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Rett's Disorder

Rett's disorder, also called Rett's syndrome, is a brain disorder characterized by normal early development (until sometime between 5 months and 4 years) that is followed by a loss of physical and mental growth. Rett's is caused by gene mutation and usually only affects girls; most cases are not passed from one generation to the next, but occur randomly.

Often the first noticeable sign of Rett's disorder is slowed head growth. Loss of hand coordination and movement follows, replaced by repetitive (stereotypical) hand wringing. Language development and social skills suffer around 2 to 3 years of age. Eventually, physical problems progress so that the child walks with difficulty—often stiffly with jerking. In addition, breathing may become labored and produce a sighing sound. These problems can cause severe disability and sometimes death.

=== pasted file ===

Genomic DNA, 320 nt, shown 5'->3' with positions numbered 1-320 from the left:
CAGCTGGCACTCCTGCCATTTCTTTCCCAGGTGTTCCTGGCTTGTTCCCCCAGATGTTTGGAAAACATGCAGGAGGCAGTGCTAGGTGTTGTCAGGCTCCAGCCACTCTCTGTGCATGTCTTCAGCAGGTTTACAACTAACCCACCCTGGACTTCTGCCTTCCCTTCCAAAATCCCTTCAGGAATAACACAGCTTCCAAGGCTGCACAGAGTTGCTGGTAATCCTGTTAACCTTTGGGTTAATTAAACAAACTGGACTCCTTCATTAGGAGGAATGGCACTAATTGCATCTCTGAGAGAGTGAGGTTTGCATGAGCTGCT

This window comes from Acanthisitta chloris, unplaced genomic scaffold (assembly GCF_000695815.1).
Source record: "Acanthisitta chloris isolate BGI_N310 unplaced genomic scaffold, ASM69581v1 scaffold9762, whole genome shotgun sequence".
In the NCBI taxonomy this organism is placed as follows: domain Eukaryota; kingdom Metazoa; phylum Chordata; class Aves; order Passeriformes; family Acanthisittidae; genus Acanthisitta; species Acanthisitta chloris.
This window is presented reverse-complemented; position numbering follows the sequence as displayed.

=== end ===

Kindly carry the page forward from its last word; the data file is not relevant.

Rett's disorder is one of a group of disorders called pervasive developmental disorders (PDD) that includes Asperger's syndrome and autism.

ByHealthwise Staff
Primary Medical ReviewerJohn Pope, MD - Pediatrics
Specialist Medical ReviewerFred Volkmar, MD - Child and Adolescent Psychiatry
Last RevisedApril 3, 2012

WebMD Medical Reference from Healthwise

Last Updated: April 03, 2012
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